One needn’t resort to hypotheticals like the one described above. Two real examples of this are CoverSutra, an app for controlling iTunes which lives in your menu bar, and TapeDeck, an analog-styled audio recorder. The developers of these apps are small and independent. Both of these developers have been on the Mac for some time, and previously used serial numbers to authenticate copies of their software. Both companies promised free updates (of some kind) to their applications for users who registered. Both developers are now moving towards App Store exclusivity, with one key difference: Sophiestication Software is dropping support for non-App Store users, including those who previously purchased the software and were promised free upgrades up to (not including) version 3.0. SuperMegaUltraGroovy, while discontinuing sales TapeDeck outside of the App Store, are continuing to support users who have already purchased the software with the (promised) free updates in the 1.x line.

SuperMegaUltraGroovy’s track is the hard one. As a small developer with very limited resources, supporting two payment systems is twice the pain. Odds are high that this will cut into their development time somewhat, and will most likely cost them money in the short-term. But I (and obviously, they) think it’s the right thing to do.

If the comments section of the blog post announcing CoverSutra’s exclusivity is any indication, their users feel the same way. Sophiestication promised purchasers of CoverSutra free updates until it hit version 3.0. Then, this week, version 2.5 was announced as an App Store exclusive application, cutting off those users who’d been promised the updates to 3.0. These users now feel cheated, and lied to. In their zeal to get CoverSutra out and on the App Store, Sophiestication has effectively fed a shark sandwich to the customers who got them there.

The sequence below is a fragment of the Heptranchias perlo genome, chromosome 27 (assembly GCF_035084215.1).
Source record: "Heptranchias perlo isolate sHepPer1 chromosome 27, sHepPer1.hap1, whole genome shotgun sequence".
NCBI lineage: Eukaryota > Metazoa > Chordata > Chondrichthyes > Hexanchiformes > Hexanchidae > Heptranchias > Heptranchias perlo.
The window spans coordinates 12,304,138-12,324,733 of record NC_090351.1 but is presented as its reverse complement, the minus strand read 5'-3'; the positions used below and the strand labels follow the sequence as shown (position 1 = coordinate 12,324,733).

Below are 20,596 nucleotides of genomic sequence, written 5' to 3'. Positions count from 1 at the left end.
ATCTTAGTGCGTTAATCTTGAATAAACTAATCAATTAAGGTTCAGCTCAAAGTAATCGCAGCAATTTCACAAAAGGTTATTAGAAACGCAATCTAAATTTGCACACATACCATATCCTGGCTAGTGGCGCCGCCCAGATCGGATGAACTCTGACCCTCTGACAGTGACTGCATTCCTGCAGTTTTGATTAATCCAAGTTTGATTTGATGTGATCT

We won’t know for a long time if their respective strategies financially hurts or helps either of these companies. We do know that one company has customers angry and being left behind, one doesn’t, and people have a habit of not forgetting these sorts of things. When dealing with users of any kind of software or service, sentiment is king. And right now, the prevailing sentiments for TapeDeck and CoverSutra couldn’t be more different.


  • Luckily, Panic has no plans to do so, and I’m not surprised. Their checkout/serial/support service has always been best-in-class for the Mac, and they’ve obviously got their stuff pretty much down.

Wikipedia Is Broken In

I’m not sure if this is due to Wikipedia’s new skin (with the “usability” enhancements), some other MediaWiki update, or if the problem is on Apple’s end (Update: It is a problem with Wikipedia’s new skin), but this is another good example of why Apple doesn’t want to rely on third-party vendors for anything.

The image above is what I get when looking up the word “Dictionary” in Snow Leopard’s built-in Dictionary application, and clicking Wikipedia. The Wikipedia page is very long, and should have vertical scrollbars, but there are none.

Update: Mac OS X Hints has information on how a “fix” which involves logging in to Wikipedia and setting your skin to use the previous one.

Hat tip to Shawn Medero.

Commercial MMORPG “Ryzom” Goes Open Source

This is the first commercial game I can think of taking this step while the game is still live. All of the Ryzom source including tools, client, and server codebases are fully open source free software. For more, see the FAQ. It sounds to me a lot like a MUD codebase, and that makes me smile.

I do not see this helping them in the marketplace, but I’d like to see this become a trend. I have a lot of old PC games which are no longer playable due to DRM or other online components which no longer exist.